Dr. John A. White, 68, chancellor of the University of Arkansas at Fayetteville since 1997, announced Wednesday, Jan. 9, that he intended to step down from the job in June and return to the engineering faculty.

The following are edited responses to questions he answered in a telephone interview with the Arkansas Times.


In light of reports of unhappiness on the Board of Trustees about some recent athletic decisions, including the buyout of football coach Houston Nutt’s contract, did you feel any pressure to retire.

None. The only pressure I was getting to retire was from my kids.


Why are you stepping down?

Eleven years as chancellor should be measured like dog years. They are not normal years. My wife Mary Lib and I devoted ourselves entirely to this. We put the rest of our lives on hold. Every year, we get together with our kids in Atlanta. Every year they ask us, ‘Mom and dad, when are you going to stop this and have more time for us?” The time has come. I have got things in good order for people to come in and build on what we’ve done.


What will you do now?

Alan [UA President Alan Sugg) has said I could have an off-campus duty assignment, like a sabbatical, for up to a year. They made the same offer when Dan Ferritor stepped down. Then I’ll teach, probably a couple of classes a semester in the College of Engineering. I’ll teach from a textbook I’m revising on principles of engineering economic analysis. It’s about investing money, borrowing, return on investment, taxes, inflation and other economic factors as applied to an engineering project. I’m also revising a textbook on facilities planning, a logistics book. Supply chain management is my specialty.

You make about $277,000 a year as chancellor; will you be paid the same?


Oh, no. In my letter to Alan, I told him I knew he’d have to adjust my salary appropriately.

Will the UA be able to hire a replacement for the same amount?

I doubt it.

What’s your fondest memory?

The students and the success of our capital campaign that gave us the resources to recruit high-ability students and break the code, if you will, about the academic reputation of the university. The thing I’ll remember most is the freshman class of 1998, the first class I got to recruit. I had gone all over the state and talked about keeping the best and brightest in Arkansas and asking them to join me in a journey to excellence. That’s the thing I’ll remember most, the young people who on faith stepped out and came here in record-setting numbers.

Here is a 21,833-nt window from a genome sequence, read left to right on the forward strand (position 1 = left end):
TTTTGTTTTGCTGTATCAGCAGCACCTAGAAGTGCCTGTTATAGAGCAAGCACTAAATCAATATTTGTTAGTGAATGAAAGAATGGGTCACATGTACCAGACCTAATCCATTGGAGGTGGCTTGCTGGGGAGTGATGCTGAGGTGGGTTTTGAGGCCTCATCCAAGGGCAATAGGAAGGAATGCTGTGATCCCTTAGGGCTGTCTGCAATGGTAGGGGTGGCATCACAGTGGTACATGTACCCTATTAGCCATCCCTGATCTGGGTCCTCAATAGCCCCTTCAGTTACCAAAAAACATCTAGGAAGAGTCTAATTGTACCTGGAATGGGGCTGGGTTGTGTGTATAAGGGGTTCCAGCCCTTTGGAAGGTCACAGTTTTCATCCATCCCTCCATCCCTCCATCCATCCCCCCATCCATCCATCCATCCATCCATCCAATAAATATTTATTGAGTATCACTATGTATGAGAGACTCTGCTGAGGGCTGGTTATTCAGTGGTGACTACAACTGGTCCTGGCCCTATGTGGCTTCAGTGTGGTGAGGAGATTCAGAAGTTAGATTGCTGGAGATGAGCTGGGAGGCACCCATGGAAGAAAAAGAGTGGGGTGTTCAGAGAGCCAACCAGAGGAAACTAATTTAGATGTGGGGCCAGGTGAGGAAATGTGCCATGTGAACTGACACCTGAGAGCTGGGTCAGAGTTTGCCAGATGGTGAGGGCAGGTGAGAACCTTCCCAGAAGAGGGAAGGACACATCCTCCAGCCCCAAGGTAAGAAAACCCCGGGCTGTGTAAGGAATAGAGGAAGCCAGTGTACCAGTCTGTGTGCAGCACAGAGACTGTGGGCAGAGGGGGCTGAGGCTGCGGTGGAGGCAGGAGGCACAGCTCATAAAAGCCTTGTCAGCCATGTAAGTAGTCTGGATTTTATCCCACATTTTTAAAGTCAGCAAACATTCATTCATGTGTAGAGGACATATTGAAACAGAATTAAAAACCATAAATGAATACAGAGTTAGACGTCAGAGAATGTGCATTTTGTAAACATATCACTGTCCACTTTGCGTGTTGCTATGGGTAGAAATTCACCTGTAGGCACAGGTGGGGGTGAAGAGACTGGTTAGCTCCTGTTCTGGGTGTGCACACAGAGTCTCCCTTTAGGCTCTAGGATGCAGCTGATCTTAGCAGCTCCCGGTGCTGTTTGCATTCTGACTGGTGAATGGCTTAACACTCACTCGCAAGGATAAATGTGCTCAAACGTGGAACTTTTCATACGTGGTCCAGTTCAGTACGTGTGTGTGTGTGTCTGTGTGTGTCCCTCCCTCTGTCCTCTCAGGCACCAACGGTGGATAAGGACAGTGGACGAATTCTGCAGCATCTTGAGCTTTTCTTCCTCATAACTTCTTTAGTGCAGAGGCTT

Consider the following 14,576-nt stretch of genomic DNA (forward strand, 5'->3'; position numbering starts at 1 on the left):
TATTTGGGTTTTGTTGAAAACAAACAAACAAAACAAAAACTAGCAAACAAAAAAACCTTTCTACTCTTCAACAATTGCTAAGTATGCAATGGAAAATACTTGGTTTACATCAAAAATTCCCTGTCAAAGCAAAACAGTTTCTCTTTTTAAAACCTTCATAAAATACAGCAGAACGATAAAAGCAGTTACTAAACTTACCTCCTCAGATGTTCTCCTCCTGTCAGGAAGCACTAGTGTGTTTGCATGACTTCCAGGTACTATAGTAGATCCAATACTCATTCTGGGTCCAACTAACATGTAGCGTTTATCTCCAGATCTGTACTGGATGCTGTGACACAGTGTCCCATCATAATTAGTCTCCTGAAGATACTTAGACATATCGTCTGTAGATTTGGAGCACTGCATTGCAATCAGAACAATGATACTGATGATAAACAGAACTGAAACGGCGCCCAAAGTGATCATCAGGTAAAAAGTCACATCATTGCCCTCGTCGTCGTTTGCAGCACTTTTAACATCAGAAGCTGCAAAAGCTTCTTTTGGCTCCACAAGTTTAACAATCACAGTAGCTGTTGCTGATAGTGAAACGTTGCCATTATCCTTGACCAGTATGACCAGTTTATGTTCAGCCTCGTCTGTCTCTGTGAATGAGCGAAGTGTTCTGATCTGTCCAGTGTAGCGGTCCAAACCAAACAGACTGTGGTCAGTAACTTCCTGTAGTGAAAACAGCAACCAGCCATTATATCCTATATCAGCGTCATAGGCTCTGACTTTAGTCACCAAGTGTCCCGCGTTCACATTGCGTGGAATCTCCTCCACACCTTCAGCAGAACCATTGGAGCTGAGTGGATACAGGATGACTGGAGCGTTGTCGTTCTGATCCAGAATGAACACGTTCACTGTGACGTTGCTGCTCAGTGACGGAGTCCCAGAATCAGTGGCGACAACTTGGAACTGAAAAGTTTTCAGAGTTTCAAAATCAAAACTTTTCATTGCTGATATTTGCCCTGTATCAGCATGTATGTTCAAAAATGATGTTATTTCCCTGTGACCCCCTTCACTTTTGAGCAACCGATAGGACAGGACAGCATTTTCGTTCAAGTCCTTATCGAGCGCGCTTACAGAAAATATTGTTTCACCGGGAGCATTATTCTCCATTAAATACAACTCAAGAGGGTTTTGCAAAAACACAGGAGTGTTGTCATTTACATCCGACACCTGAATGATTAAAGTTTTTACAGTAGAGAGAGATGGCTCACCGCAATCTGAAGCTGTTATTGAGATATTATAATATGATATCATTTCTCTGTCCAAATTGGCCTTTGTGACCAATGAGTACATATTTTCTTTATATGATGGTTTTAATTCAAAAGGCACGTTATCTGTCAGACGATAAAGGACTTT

Not persuading the legislature to support the UA at a nationally competitive level. Per student, the state provides less support, in constant dollars, than when I started. And I wish we could recruit more minority students, though we are making great progress in graduation rates of African-American students. The problem is the pool size. Look at our state and look at the number of African-Americans who are high school graduates with an ACT score sufficient to be admitted. It’s a small, small group and nationally everyone is competing for them.


Are you frustrated by the amount of attention given to athletics?

Absolutely. It’s about 15 percent of the budget and 85 percent of the publicity. But look at how many reporters are assigned to cover sports at the university and how many are assigned to cover everything else.

Do you read sports blogs and message boards or listen to sports talk shows, where they sometimes talk about you?

I’ve never looked at any blogs. I don’t listen to talk shows. I don’t know what they say about me. My job is to make sure I’m hiring people who are highly qualified to run their organizations. My job was never to be athletics director.

Are these alternative media influential in UA decisions?

Publicity had a big influence on Houston Nutt’s decision to leave. But I also know that, in my case, in the months of November and December I deleted a thousand e-mail messages about football without opening them. You might ask, ‘Are you indifferent?’ No, I’ve hired someone whose job it was to make recommendations on that subject.

Though the University raised a billion dollars and increased enrollment and admission standards during your tenure, some have suggested a decrease in support for liberal arts, in favor of science and business. Your response?

I think it is not true. This institution already was very strong in the liberal arts. But in order to grow the state’s economy, we need to generate knowledge-based industry. We didn’t do anything to diminish support for arts and the humanities. In fact, we have strengthened them. But it was very clear that there was a huge need for us to be competitive. We couldn’t afford to let the next wave like nanotechnology or biotechnology pass us by.

One of your first official acts was an effort to close the University of Arkansas Press, an effort eventually dropped. Would you have done that differently?

I would have done that very differently. I was going strictly on the advice of others. I had involvement of university trustees, the president, the chief financial officer, the dean of libraries. All of these folks were telling me it was the right thing to do. I learned an important lesson. I need to check things out myself instead of just relying on what others are telling me and try to understand unanticipated consequences.

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